It appears the Government threatened to punish voters to try to force MPs to support attempts to spare Tory MP Owen Paterson from suspension, after he broke parliamentary rules by lobbying for a private firm that paid him £100,000 a year. One backbencher said MPs were told “they would lose funding for their constituency” if they failed to vote with the Prime Minister, according to the Financial Times. 

This is not the first time we’ve heard of No 10 using this underhand tactic to keep their MPs in line. One backbencher told PoliticsHome in September: ​​”There’s been threats made to a few people that they won’t get funding for projects if they don’t side with the Government… To try and hold back an entire area or prevent regeneration just to get you to vote for something you clearly don’t like, it’s not something I’m particularly comfortable with.”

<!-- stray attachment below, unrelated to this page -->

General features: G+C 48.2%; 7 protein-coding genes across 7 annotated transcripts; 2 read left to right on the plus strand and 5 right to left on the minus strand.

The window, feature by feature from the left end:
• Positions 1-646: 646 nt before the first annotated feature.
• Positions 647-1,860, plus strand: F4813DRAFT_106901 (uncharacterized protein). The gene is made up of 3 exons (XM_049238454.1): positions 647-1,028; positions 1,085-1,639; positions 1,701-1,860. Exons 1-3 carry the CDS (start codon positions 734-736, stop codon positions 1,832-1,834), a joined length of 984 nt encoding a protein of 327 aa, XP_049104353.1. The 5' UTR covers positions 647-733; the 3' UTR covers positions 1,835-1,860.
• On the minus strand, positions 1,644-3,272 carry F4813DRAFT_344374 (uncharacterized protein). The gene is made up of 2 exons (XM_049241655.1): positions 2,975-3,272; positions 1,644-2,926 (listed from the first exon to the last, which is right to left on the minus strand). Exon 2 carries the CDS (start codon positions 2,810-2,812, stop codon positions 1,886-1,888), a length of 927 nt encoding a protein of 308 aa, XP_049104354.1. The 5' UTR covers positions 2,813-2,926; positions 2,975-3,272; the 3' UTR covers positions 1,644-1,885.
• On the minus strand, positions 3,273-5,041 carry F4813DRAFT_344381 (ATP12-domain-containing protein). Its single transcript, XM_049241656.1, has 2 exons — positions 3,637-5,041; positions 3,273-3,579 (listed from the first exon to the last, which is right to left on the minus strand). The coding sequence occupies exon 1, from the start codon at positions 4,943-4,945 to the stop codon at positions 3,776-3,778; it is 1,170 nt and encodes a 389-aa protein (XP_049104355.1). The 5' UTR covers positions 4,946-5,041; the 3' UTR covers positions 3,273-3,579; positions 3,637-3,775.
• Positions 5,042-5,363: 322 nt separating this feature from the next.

This is shocking stuff. Not only does it undermine Parliament and weaken MPs’ independence, if true, the allegations are in the realms of criminal offence.

Threatening to cut off funding for local communities to force MPs to vote to save a disgraced MP also reveals the truth behind what the Government likes to style as ‘levelling up’. As always, it’s people from hard-up communities who end up paying the price.

Good Law Project has sent a pre-action protocol letter to Michael Gove inviting him to deny, if he can, that the alleged conduct happened, to turn over any documents evidencing it, and to stop the threats.